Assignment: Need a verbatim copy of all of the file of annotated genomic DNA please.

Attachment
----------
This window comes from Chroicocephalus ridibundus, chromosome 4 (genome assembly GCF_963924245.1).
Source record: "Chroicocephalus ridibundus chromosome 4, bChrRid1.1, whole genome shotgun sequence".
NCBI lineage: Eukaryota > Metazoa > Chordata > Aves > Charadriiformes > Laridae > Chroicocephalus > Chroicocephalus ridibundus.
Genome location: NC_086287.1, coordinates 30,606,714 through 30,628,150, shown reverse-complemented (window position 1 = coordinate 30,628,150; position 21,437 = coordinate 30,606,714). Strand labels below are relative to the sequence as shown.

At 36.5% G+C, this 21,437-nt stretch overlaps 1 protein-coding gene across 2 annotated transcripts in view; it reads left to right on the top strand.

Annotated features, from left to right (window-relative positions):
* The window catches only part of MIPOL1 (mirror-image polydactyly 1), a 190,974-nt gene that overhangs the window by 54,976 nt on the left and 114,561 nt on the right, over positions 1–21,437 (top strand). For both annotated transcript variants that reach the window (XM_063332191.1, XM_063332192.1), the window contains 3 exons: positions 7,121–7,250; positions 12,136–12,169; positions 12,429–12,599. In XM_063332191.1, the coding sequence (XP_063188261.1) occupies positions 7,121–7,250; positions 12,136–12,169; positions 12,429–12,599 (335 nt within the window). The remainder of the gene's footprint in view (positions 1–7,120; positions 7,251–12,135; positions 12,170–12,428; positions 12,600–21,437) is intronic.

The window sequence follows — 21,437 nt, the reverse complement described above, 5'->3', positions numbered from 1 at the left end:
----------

This window comes from Chroicocephalus ridibundus, chromosome 4 (genome assembly GCF_963924245.1).
Source record: "Chroicocephalus ridibundus chromosome 4, bChrRid1.1, whole genome shotgun sequence".
NCBI lineage: Eukaryota > Metazoa > Chordata > Aves > Charadriiformes > Laridae > Chroicocephalus > Chroicocephalus ridibundus.
Genome location: NC_086287.1, coordinates 30,606,714 through 30,628,150, shown reverse-complemented (window position 1 = coordinate 30,628,150; position 21,437 = coordinate 30,606,714). Strand labels below are relative to the sequence as shown.

At 36.5% G+C, this 21,437-nt stretch overlaps 1 protein-coding gene across 2 annotated transcripts in view; it reads left to right on the top strand.

Annotated features, from left to right (window-relative positions):
* The window catches only part of MIPOL1 (mirror-image polydactyly 1), a 190,974-nt gene that overhangs the window by 54,976 nt on the left and 114,561 nt on the right, over positions 1–21,437 (top strand). For both annotated transcript variants that reach the window (XM_063332191.1, XM_063332192.1), the window contains 3 exons: positions 7,121–7,250; positions 12,136–12,169; positions 12,429–12,599. In XM_063332191.1, the coding sequence (XP_063188261.1) occupies positions 7,121–7,250; positions 12,136–12,169; positions 12,429–12,599 (335 nt within the window). The remainder of the gene's footprint in view (positions 1–7,120; positions 7,251–12,135; positions 12,170–12,428; positions 12,600–21,437) is intronic.

The window sequence follows — 21,437 nt, the reverse complement described above, 5'->3', positions numbered from 1 at the left end: